By Toby Lanser
Mice, rats, flies, and the microscopic worm, C. elegans, are commonly thought of as the quintessential model organisms in science. Mice and rats offer their mammalian heritage to those wanting to relate their research closest to humans, flies offer their easily accessible and manipulatable genome to geneticists, and C. elegans offer their overall simplicity and high rates of reproduction to those looking for general manageability. From dizzying complexity to beautiful simplicity, researchers have honed in on ideal organisms to break down what makes life possible. But these are all animals, and we all know that there exists much more than animals in the diverse world of life.
It’s common in the fields of microbiology and genetics to use model organisms far simpler than our rodent cousins to study genes. Since DNA exist in all living creatures, anything from the most basic to highly complex mechanisms involving DNA can be studied in a microorganism. The size of the genome and number of genes has much less to do with the complexity of an organism than the organization of these genes. For example, the water flea has nearly 1.5 times as many protein-coding genes as humans, but the latter organism painted the Mona Lisa, created the atomic bomb, and put itself on the moon. So what can plants, fungi, and bacteria tell us about ourselves? According to ethnobotanist turned geneticist, Barbara McClintock, quite a bit.
McClintock was born in 1902 in Connecticut to two British immigrants. At the age of eight, she moved to Brooklyn, New York, where she completed high school. She grew interested in botany in high school, and was accepted into Cornell University’s College of Agriculture. Before entering university, she was almost prevented from enrolling due to her mother’s fear that a college education would make her “unmarriageable.” Luckily, for both McClintock and the scientific community, her father interfered and she enrolled in 1919.
At Cornell, McClintock studied botany, and received a BS in 1923. Briefly debating what to do after graduation, she spoke with C. B. Hutchison, a famous geneticist whose course at Harvard was the scaffold for McClintock’s botany curriculum at Cornell. Looking back, McClintock noted that after this conversation she knew that her future lay in genetics. A certain roadblock prevented her from “officially” pursuing genetics, however. At Cornell, where she decided to enroll for graduate school, women were not allowed to pursue a degree in genetics. Rather, they could receive a degree in botany and concentrate in genetics, which is exactly what McClintock did. She graduated with a masters in 1925 and a PhD in 1927.
In graduate school and during her postdoc years, McClintock took a keen interest in cytogenetics, the study of how the chromosomes of a cell relate to the cell’s behavior. Her model organisms were different from the traditional biologist, however. Since as a botanist her interest mainly lay in plants, McClintock chose the cereal grain, maize (better known as corn), as her ideal specimen. Using maize as her organism of interest, McClintock was able to visualize the individual chromosomes of the maize cells under a basic light microscope. Her cytogenetic studies revealed many valuable results, including the link between chromosomal crossing over during meiosis and the recombination of genetic traits, revealing the mechanisms behind the process that provides life with its immense diversity. Through this, she was able to observe how the recombination of chromosomes correlated with new traits in the offspring, a key discovery in genetic diversity.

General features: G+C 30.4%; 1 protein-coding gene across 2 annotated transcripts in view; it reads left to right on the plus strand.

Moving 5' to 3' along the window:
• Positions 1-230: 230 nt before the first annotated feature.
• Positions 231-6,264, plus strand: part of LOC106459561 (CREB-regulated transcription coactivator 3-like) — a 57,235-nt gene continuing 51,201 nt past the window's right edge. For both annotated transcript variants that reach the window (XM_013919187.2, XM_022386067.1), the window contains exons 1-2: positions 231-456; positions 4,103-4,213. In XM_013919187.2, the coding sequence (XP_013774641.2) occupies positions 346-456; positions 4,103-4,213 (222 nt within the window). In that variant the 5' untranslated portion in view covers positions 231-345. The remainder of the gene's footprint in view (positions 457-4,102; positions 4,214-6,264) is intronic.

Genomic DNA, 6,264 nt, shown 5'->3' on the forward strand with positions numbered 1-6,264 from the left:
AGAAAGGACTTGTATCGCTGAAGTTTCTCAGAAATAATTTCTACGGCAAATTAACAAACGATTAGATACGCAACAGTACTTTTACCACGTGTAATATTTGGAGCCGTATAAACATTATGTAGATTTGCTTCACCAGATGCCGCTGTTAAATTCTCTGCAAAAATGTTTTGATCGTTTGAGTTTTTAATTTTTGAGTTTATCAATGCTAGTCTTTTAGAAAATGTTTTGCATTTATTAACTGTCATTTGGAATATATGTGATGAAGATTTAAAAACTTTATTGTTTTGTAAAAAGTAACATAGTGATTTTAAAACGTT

McClintock springboarded off her discoveries, hopping around the United States and Europe and landing a position at Cold Spring Harbor Laboratory in Long Island. At Cold Spring Harbor, McClintock made her most astonishing discovery, the movement of individual genes along a chromosome. These genes, which she named transposons or “jumping genes,” contained two new dominant and interacting genetic loci, locations on a chromosome, named Dissociation (Ds) and Activator (Ac). The Ds loci causes breakage in the chromosome, and when the Ac loci is present it has adverse effects on the neighboring genes in the chromosome. This discovery launched a series of investigations into the interactions of the chromosome and the genetic expression of the cell.
McClintock’s discoveries in maize genetics had far reaching implications in the field of genetics, embryology, and cytogenetics, and in 1983 these discoveries lead her to be the first female to win a solo Nobel Prize in any field. She also received the National Medal of Science in 1970, the Thomas Hunt Morgan Medal in 1981, and the Louisa Gross Horwitz Prize in 1982. Throughout her life, McClintock overcame immense social challenges and to this date, she still remains the only woman to have received an unshared Nobel Prize in Physiology or Medicine. She died in 1992, having never married or having children, proving her mother right in at least one sense.
“The Nobel Prize in Physiology or Medicine 1983.” NobelPrize.org, www.nobelprize.org/prizes/medicine/1983/mcclintock/biographical/.
“The Embryo Project Encyclopedia.” Barbara McClintock (1902-1992) | The Embryo Project Encyclopedia, embryo.asu.edu/pages/barbara-mcclintock-1902-1992.
“The Barbara McClintock Papers: Biographical Information.” U.S. National Library of Medicine, National Institutes of Health, profiles.nlm.nih.gov/ps/retrieve/Narrative/LL/p-nid/45.